Van Gorder: Spend time with them. We established a Leadership Academy that runs one full day a month and I spend my entire day with that group starting with a wide open Q&A session with them for about 2.5 hours. It is very candid and transparent. Over the course of time, an understanding of both personal and organizational philosophies becomes understood. When the class graduates after a year they join the Leadership Academy Alumni Association and I meet with that group every month just to do a Q&A. Over time the philosophies become well-understood.
Question: How much of a person's positive morale is based on that individual versus the influence of the organization where they work?
Van Gorder: There are certainly individuals in the world who are so positive consistently and so self-motivating that they have the greatest impact on their personal morale. But most people need a combination of personal or mission-oriented morale and organizational morale. So care of employees is as important as the success of the organization in building and sustaining morale. It’s a combination of personality, organizational culture, organizational purpose and mission, and success.
Question: When things aren't going so well for an organization, how much of that situation do you recommend a CEO shares with his/her employees?
Van Gorder: Transparency is transparency – not selected transparency. I believe employees should know as much as possible about what internal and external forces are impacting the organization. So in our communications and Q&A sessions we share everything except three things: we don’t violate patient confidentiality, we don’t talk about personnel actions as they relate to individuals and we don’t discuss business transactions if there is a confidentiality agreement in place. Absent those three conditions, we share everything we can as soon as we can.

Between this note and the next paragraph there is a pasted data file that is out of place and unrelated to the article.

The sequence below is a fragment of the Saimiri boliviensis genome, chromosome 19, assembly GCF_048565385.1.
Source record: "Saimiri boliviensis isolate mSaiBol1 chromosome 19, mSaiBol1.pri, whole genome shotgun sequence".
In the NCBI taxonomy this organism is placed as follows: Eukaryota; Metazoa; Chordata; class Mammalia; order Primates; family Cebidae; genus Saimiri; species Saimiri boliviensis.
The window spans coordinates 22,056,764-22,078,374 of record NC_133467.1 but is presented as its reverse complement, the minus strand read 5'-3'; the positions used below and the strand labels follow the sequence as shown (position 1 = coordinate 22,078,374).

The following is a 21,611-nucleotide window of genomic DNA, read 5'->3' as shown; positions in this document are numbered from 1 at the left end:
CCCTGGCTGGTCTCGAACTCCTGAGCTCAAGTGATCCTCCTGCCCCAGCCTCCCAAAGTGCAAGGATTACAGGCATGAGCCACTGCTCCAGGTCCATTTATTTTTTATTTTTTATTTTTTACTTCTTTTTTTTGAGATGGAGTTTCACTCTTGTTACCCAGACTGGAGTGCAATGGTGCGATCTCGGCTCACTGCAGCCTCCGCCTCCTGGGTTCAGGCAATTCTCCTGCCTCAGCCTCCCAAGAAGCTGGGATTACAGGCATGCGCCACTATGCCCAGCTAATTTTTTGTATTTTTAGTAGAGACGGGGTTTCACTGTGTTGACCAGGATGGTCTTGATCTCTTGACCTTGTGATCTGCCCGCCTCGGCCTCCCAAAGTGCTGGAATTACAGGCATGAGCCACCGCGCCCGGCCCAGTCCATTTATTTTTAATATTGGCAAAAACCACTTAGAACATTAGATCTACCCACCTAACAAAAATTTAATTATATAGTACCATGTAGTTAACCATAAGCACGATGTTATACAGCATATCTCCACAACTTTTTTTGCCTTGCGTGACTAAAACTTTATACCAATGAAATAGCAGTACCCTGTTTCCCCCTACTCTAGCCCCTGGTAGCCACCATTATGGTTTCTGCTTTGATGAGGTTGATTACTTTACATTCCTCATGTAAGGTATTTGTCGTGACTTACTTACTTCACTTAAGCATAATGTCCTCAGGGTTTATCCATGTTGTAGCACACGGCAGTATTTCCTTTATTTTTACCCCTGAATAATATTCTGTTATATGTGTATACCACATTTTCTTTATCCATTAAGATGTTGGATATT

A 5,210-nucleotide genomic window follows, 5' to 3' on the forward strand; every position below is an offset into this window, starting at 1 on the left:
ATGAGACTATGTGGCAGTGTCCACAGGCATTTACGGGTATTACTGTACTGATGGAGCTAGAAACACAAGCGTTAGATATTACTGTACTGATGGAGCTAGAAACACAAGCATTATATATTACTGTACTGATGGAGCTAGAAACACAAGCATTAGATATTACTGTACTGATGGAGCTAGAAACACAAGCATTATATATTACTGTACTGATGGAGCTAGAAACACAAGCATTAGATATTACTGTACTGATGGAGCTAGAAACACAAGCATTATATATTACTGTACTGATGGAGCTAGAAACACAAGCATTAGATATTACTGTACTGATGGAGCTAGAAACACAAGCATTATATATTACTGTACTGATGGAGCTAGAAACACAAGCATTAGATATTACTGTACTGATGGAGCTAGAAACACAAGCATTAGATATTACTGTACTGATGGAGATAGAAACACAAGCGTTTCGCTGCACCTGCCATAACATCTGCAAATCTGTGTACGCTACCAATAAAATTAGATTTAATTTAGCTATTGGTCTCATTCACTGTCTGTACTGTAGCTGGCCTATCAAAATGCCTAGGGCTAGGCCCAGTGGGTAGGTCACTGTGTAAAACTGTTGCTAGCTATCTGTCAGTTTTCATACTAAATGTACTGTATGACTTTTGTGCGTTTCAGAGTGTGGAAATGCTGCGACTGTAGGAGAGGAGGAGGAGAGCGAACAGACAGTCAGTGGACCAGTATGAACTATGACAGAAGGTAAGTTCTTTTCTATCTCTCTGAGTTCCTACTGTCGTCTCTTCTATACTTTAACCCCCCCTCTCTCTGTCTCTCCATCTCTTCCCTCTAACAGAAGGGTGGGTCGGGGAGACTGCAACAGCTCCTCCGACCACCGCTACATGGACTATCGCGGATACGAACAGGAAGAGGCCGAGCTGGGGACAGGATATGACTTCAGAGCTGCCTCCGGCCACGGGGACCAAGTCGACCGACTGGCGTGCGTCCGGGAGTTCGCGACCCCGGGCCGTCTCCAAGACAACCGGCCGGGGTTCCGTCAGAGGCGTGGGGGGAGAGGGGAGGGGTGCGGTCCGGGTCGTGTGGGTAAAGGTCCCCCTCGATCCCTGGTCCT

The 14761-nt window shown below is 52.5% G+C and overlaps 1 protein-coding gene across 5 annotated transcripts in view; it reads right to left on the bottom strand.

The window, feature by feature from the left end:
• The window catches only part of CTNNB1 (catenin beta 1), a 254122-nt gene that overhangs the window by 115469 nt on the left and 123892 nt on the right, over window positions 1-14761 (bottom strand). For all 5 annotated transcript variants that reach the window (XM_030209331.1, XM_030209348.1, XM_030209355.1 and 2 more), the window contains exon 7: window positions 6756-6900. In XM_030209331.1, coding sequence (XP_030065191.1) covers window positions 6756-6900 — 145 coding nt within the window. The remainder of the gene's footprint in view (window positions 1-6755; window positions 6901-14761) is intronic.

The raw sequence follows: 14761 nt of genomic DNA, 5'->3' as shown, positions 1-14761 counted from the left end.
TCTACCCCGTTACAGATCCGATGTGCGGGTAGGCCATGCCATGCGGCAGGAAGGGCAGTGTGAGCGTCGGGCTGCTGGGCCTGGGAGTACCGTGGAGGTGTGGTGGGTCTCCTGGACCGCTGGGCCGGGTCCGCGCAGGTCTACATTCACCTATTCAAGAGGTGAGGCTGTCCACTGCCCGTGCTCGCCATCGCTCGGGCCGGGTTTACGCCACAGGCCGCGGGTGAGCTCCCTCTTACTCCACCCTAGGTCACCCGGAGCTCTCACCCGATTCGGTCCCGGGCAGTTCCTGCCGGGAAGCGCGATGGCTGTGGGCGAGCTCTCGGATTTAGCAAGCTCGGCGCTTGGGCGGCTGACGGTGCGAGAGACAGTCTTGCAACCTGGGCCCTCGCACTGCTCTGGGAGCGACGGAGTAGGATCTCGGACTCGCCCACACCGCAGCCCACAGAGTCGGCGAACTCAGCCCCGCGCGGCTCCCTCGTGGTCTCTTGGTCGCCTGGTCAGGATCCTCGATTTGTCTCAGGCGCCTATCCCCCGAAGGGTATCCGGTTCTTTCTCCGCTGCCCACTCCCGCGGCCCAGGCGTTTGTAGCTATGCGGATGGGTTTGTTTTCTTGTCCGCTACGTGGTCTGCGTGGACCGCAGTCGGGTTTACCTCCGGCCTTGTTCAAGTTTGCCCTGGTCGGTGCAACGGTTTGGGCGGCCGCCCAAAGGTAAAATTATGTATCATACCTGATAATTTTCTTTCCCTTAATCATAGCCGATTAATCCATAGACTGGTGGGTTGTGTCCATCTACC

Question: The downturn in the economy during the past few years has caused many people to have to reinvent themselves. What advice do you have for those struggling with their reinvention?
Van Gorder: Reinvention starts with a positive attitude. I like to hire people with positive attitudes as we can train people for almost everything except attitude. The second thing to remember is that nobody owes you anything – it’s up to you to get the training and prepare yourself for the career or job you want. But at the same time, there are organizations that believe in investing in their people and helping their people achieve their career aspirations. Find those employers. So it’s a combination of personal attitude, proper preparation and a great employer. Find those and you will likely find success.
Thanks to the book’s publisher for sending me an advance copy of the book.